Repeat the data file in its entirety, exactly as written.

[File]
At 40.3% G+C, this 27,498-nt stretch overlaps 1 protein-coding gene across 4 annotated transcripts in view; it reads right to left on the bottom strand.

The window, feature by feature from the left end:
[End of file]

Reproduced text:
At 40.3% G+C, this 27,498-nt stretch overlaps 1 protein-coding gene across 4 annotated transcripts in view; it reads right to left on the bottom strand.

The window, feature by feature from the left end: